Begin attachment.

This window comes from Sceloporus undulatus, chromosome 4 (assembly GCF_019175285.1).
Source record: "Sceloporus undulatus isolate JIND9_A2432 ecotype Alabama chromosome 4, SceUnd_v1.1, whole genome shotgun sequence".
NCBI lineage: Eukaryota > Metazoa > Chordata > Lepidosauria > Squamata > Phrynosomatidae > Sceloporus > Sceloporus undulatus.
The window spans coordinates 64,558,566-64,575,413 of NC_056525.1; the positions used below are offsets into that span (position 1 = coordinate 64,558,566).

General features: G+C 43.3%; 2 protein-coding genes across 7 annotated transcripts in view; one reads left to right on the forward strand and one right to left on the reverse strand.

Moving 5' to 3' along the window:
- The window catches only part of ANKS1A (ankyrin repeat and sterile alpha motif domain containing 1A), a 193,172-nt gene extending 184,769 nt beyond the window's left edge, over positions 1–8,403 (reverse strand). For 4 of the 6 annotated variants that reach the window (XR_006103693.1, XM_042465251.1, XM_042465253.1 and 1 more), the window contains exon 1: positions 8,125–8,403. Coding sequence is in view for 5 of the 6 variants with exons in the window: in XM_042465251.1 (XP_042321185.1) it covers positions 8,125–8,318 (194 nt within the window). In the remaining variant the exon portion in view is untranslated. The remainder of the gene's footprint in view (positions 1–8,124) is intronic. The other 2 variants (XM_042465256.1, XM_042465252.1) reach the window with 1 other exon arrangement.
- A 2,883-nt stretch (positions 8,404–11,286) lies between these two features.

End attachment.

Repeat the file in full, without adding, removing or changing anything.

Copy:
This window comes from Sceloporus undulatus, chromosome 4 (assembly GCF_019175285.1).
Source record: "Sceloporus undulatus isolate JIND9_A2432 ecotype Alabama chromosome 4, SceUnd_v1.1, whole genome shotgun sequence".
NCBI lineage: Eukaryota > Metazoa > Chordata > Lepidosauria > Squamata > Phrynosomatidae > Sceloporus > Sceloporus undulatus.
The window spans coordinates 64,558,566-64,575,413 of NC_056525.1; the positions used below are offsets into that span (position 1 = coordinate 64,558,566).

General features: G+C 43.3%; 2 protein-coding genes across 7 annotated transcripts in view; one reads left to right on the forward strand and one right to left on the reverse strand.

Moving 5' to 3' along the window:
- The window catches only part of ANKS1A (ankyrin repeat and sterile alpha motif domain containing 1A), a 193,172-nt gene extending 184,769 nt beyond the window's left edge, over positions 1–8,403 (reverse strand). For 4 of the 6 annotated variants that reach the window (XR_006103693.1, XM_042465251.1, XM_042465253.1 and 1 more), the window contains exon 1: positions 8,125–8,403. Coding sequence is in view for 5 of the 6 variants with exons in the window: in XM_042465251.1 (XP_042321185.1) it covers positions 8,125–8,318 (194 nt within the window). In the remaining variant the exon portion in view is untranslated. The remainder of the gene's footprint in view (positions 1–8,124) is intronic. The other 2 variants (XM_042465256.1, XM_042465252.1) reach the window with 1 other exon arrangement.
- A 2,883-nt stretch (positions 8,404–11,286) lies between these two features.